Following suit, I had a drink from the spring water after my bath. Even in the cold winter, the spring water was able to warm my body throughout.
yukashisa ni dareshimo kunde, nomiyarouzo
koharu wasurenu, Kamiya Onsen
This senryū*, as well as the history of Kamiya Onsen, is written on a plack near the entrance. The spring water of this onsen, known for its effectiveness in alleviating intestinal problems, was brought to Osaka in the early Showa Era (1926–1989) to be marketed as yaku yu (medicine water) by Kansai Kisen, a shipping company that once existed in Japan.
*Senryū is a Japanese form of short poetry similar to haiku in construction.
“The hot water here doesn’t get cold. It’ll stay warm for three hours,” boasted the onsen caretaker. “I was tricked. I took one drink of the spring water, and the next thing I knew I had become the caretaker. My wife was so mad!” He’s been managing Kamiya Onsen now for 25 years. The people of this city have watched over and cared for this onsen together for generations. “The lady from before is late today.” “She said she’s not coming today.” I listened to the casual conversations of the onsen regulars, and I realized that an onsen is a place where people come for connection. The warmth I felt the moment I laid eyes on Kamiya Onsen, was none other than the warm hearts of the people who gather here.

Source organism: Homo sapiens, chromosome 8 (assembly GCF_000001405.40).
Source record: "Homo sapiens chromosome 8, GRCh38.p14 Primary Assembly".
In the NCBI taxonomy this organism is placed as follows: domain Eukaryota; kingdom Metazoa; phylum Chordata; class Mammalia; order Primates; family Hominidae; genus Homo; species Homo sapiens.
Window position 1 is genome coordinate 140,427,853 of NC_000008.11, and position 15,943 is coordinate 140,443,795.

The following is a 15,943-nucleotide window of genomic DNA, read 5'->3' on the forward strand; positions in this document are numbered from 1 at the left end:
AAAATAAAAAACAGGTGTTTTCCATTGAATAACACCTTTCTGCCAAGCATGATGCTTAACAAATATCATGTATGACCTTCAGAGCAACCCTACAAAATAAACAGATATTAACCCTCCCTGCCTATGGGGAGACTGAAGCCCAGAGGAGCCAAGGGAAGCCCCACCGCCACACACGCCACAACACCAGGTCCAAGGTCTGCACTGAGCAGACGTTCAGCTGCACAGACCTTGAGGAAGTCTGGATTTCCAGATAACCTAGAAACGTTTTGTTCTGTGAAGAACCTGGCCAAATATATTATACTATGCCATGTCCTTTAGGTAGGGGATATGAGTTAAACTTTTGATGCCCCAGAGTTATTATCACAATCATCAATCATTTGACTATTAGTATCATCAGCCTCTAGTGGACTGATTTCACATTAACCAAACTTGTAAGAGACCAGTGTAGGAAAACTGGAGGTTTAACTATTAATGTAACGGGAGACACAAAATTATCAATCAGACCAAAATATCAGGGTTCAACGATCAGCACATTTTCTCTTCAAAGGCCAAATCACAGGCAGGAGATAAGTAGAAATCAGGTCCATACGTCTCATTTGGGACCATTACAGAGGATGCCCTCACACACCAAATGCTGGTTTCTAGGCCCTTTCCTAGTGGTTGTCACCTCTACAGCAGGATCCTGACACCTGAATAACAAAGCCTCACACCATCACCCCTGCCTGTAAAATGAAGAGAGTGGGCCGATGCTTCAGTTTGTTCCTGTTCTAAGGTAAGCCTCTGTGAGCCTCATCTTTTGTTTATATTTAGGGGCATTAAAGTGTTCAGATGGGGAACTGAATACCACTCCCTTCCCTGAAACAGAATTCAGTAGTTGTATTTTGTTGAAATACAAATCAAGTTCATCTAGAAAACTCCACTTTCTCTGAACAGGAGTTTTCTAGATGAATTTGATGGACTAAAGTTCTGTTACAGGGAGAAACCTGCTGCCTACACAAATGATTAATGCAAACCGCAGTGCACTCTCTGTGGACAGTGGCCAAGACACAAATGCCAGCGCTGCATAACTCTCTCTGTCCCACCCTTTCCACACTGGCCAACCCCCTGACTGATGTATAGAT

“Come see us again sometime,” said the caretaker as I went on my way. I’m sure I’ll be back to see him again soon.
– Today’s Takeaways –
Drank spring water rich in minerals.
Soft and beautiful skin (possibly).
Energy and smiles from the people of this city.
|address||17-27 Chiyo-machi, Beppu-shi|
|recommended for||Public bath fee 100 yen / Shampoo fee 40 yen (free for elementary school students and younger)|